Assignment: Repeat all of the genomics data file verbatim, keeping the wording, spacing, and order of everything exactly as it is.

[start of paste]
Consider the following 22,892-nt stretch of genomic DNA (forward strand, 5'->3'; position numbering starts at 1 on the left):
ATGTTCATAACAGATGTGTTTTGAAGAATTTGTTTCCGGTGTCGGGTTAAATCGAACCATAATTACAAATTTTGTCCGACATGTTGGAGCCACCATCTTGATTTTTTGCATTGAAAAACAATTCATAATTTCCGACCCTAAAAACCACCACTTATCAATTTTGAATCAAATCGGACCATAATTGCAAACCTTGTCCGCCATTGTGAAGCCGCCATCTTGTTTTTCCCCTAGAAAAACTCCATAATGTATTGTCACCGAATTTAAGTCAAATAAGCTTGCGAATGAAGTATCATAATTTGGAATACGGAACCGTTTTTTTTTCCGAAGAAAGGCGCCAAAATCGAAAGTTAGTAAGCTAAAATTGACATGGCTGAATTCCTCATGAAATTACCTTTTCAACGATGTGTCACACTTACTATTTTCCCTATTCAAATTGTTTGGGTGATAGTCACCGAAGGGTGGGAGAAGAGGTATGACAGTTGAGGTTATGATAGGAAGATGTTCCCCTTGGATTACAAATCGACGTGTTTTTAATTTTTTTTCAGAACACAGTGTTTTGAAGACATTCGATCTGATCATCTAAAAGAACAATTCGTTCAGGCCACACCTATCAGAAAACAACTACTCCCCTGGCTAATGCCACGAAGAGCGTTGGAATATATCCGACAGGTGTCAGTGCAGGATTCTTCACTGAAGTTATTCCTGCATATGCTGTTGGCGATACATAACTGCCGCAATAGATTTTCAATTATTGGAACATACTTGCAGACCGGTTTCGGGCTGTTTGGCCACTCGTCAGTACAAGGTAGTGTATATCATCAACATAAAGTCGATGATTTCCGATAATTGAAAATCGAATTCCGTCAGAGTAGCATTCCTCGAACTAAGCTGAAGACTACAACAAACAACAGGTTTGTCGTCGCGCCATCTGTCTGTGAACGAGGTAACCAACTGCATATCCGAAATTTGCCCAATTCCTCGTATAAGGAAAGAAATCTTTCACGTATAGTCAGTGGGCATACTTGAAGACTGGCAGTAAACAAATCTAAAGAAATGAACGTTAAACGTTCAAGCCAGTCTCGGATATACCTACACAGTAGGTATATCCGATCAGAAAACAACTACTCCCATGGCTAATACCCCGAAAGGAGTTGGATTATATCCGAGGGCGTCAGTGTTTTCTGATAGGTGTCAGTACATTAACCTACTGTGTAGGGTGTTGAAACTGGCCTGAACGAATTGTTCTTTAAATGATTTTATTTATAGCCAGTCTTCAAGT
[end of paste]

Consider the following 22,892-nt stretch of genomic DNA (forward strand, 5'->3'; position numbering starts at 1 on the left):
ATGTTCATAACAGATGTGTTTTGAAGAATTTGTTTCCGGTGTCGGGTTAAATCGAACCATAATTACAAATTTTGTCCGACATGTTGGAGCCACCATCTTGATTTTTTGCATTGAAAAACAATTCATAATTTCCGACCCTAAAAACCACCACTTATCAATTTTGAATCAAATCGGACCATAATTGCAAACCTTGTCCGCCATTGTGAAGCCGCCATCTTGTTTTTCCCCTAGAAAAACTCCATAATGTATTGTCACCGAATTTAAGTCAAATAAGCTTGCGAATGAAGTATCATAATTTGGAATACGGAACCGTTTTTTTTTCCGAAGAAAGGCGCCAAAATCGAAAGTTAGTAAGCTAAAATTGACATGGCTGAATTCCTCATGAAATTACCTTTTCAACGATGTGTCACACTTACTATTTTCCCTATTCAAATTGTTTGGGTGATAGTCACCGAAGGGTGGGAGAAGAGGTATGACAGTTGAGGTTATGATAGGAAGATGTTCCCCTTGGATTACAAATCGACGTGTTTTTAATTTTTTTTCAGAACACAGTGTTTTGAAGACATTCGATCTGATCATCTAAAAGAACAATTCGTTCAGGCCACACCTATCAGAAAACAACTACTCCCCTGGCTAATGCCACGAAGAGCGTTGGAATATATCCGACAGGTGTCAGTGCAGGATTCTTCACTGAAGTTATTCCTGCATATGCTGTTGGCGATACATAACTGCCGCAATAGATTTTCAATTATTGGAACATACTTGCAGACCGGTTTCGGGCTGTTTGGCCACTCGTCAGTACAAGGTAGTGTATATCATCAACATAAAGTCGATGATTTCCGATAATTGAAAATCGAATTCCGTCAGAGTAGCATTCCTCGAACTAAGCTGAAGACTACAACAAACAACAGGTTTGTCGTCGCGCCATCTGTCTGTGAACGAGGTAACCAACTGCATATCCGAAATTTGCCCAATTCCTCGTATAAGGAAAGAAATCTTTCACGTATAGTCAGTGGGCATACTTGAAGACTGGCAGTAAACAAATCTAAAGAAATGAACGTTAAACGTTCAAGCCAGTCTCGGATATACCTACACAGTAGGTATATCCGATCAGAAAACAACTACTCCCATGGCTAATACCCCGAAAGGAGTTGGATTATATCCGAGGGCGTCAGTGTTTTCTGATAGGTGTCAGTACATTAACCTACTGTGTAGGGTGTTGAAACTGGCCTGAACGAATTGTTCTTTAAATGATTTTATTTATAGCCAGTCTTCAAGT